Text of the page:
barbzilla said:
The problem is, you are essentially saying that you are the only person who is able to judge what is a reasonable inconvenience.
Not even remotely. I'm saying that my justifications are as shallow as everyone else's and that rather than try to justify them I think it better that I try to pirate less.

I have grievances with the industry. Piracy isn't the solution to those grievances. Never once have I said it were. Me pirating games won't make region restrictions go away. It's a way for me to sate myself, but it does fuck all for the people that deserve payment for the work they have done.

That's my point.

I want the industry to buy a clue, get these products on my market and take my money - That's beneficial to all of us.
 

aozgolo

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The best way to combat piracy is to give consumers a better hassle-free product. Anti-piracy measures, especially DRM actually increases the amount of piracy. There's really no game outside of Multiplayer-only Games that hasn't been pirated already despite any kind of DRM.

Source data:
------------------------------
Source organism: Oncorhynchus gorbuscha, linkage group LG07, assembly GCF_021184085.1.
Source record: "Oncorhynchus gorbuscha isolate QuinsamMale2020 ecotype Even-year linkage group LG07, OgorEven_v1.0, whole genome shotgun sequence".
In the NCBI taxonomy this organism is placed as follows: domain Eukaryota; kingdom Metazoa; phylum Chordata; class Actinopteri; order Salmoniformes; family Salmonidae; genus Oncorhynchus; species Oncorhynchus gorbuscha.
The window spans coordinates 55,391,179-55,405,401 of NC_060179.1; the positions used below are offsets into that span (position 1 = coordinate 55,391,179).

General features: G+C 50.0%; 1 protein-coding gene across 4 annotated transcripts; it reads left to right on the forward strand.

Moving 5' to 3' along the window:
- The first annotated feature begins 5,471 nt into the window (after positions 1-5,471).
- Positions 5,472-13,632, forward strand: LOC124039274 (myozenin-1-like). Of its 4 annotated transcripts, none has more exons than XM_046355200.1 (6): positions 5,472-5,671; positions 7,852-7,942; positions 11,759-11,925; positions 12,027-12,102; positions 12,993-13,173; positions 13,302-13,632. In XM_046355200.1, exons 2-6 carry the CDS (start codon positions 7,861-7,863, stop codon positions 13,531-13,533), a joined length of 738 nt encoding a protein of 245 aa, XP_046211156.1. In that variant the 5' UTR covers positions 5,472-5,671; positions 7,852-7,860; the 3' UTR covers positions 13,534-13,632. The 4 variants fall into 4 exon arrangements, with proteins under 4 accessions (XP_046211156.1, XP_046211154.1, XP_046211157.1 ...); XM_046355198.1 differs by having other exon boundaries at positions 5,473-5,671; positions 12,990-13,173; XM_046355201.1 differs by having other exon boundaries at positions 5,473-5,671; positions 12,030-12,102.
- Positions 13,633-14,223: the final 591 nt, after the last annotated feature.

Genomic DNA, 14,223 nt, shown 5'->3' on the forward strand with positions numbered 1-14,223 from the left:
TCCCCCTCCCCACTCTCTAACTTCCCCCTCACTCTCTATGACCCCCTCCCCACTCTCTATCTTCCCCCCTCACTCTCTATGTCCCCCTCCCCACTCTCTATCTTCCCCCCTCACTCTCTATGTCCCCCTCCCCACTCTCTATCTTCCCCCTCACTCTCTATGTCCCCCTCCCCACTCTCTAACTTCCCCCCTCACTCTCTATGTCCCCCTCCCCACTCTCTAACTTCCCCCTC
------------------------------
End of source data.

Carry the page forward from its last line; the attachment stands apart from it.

It's because of crappy DRM like Origin, U-Play, and the like that people would rather go through less hassle and just pirate the game. I think sites like GOG have the right idea, give us the game at a fair and decent price, have zero DRM, and have frequent sales. Yes your game will still be pirated but the impact will be FAR less significant.
 

Albino Boo

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barbzilla said:
albino boo said:
sanquin said:
Anti piracy is either too invasive, or doesn't work. On the other hand, I do have a nice example of a company that specifically didn't put anti piracy on their game because they believed in customer loyalty. And it worked, because they made good enough games that they sold well enough for not one, but two sequels. The series I'm talking about is The Witcher.
Same old nonsense, 80% of the witcher sales are on steam which is a drm platform, buy hey why bother with facts.